We were taken to do a little more shopping, but I was feeling so grained from  the day that I was feeling a little "shopped out" (I know, me not having my heart into shopping?! I must have been worn out). We did grab a couple more items from our list and headed back to the Guest House. We packed, had dinner, packed some more. At 10pm, we were picked up and taken to the airport. It seemed like Day 6 never ended with the marathon travel beginning...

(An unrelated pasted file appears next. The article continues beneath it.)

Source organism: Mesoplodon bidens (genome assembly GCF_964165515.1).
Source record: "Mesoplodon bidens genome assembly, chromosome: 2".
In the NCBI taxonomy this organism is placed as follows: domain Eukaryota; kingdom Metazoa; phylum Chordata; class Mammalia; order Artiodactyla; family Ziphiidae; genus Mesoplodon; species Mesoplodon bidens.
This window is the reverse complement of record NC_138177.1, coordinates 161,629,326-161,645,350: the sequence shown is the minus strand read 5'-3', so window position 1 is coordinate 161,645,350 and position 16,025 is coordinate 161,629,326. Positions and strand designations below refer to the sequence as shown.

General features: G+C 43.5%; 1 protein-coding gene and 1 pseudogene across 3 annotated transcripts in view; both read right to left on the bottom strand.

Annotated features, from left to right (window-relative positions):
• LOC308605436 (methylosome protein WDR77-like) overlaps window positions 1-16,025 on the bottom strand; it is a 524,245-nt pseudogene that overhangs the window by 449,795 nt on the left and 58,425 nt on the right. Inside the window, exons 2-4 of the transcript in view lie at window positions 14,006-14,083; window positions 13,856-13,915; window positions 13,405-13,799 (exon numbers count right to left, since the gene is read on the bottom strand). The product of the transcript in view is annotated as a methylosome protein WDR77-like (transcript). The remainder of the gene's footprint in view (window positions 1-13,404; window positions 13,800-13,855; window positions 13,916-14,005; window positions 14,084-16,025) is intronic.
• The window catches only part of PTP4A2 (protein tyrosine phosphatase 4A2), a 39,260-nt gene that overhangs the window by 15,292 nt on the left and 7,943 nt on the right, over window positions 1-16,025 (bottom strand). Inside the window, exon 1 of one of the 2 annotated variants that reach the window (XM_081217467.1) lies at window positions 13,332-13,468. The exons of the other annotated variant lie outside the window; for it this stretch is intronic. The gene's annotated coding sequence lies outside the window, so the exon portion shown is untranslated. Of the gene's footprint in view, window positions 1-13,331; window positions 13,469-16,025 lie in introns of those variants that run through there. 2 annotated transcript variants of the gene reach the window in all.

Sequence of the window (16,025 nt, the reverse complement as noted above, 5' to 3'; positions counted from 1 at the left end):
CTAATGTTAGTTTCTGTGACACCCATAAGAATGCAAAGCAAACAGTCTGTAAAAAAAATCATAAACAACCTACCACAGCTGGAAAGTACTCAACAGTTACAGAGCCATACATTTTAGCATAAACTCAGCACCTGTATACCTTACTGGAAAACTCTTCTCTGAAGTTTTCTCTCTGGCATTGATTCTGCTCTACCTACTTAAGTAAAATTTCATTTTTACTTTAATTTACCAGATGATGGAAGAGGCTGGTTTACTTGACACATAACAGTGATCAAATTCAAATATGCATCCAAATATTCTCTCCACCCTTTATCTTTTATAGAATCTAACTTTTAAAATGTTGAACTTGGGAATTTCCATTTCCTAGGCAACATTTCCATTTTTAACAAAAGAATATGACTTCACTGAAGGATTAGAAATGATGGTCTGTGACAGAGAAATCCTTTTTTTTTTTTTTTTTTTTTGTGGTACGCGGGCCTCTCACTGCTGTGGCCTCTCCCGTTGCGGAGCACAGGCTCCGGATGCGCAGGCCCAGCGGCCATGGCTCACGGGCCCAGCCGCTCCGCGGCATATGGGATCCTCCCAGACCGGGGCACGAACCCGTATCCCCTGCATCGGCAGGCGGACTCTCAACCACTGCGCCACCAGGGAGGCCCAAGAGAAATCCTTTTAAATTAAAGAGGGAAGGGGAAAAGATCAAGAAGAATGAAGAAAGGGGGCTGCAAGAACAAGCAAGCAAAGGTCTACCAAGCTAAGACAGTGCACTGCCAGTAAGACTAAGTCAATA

Maybe it was this maneuver that actually broke my traditional coffee pot?


SaraLyons said...

I can't even imagine what the birth parent meeting is like, but you described it beautifully. To be able to share that with your little girl when she is older is an amazing thing.

Becky Nakashima Brooke said...

He had us try to get him a girlfriend too! Must be fun for him:)

Loved the birth family meeting. Brought back memories for me:)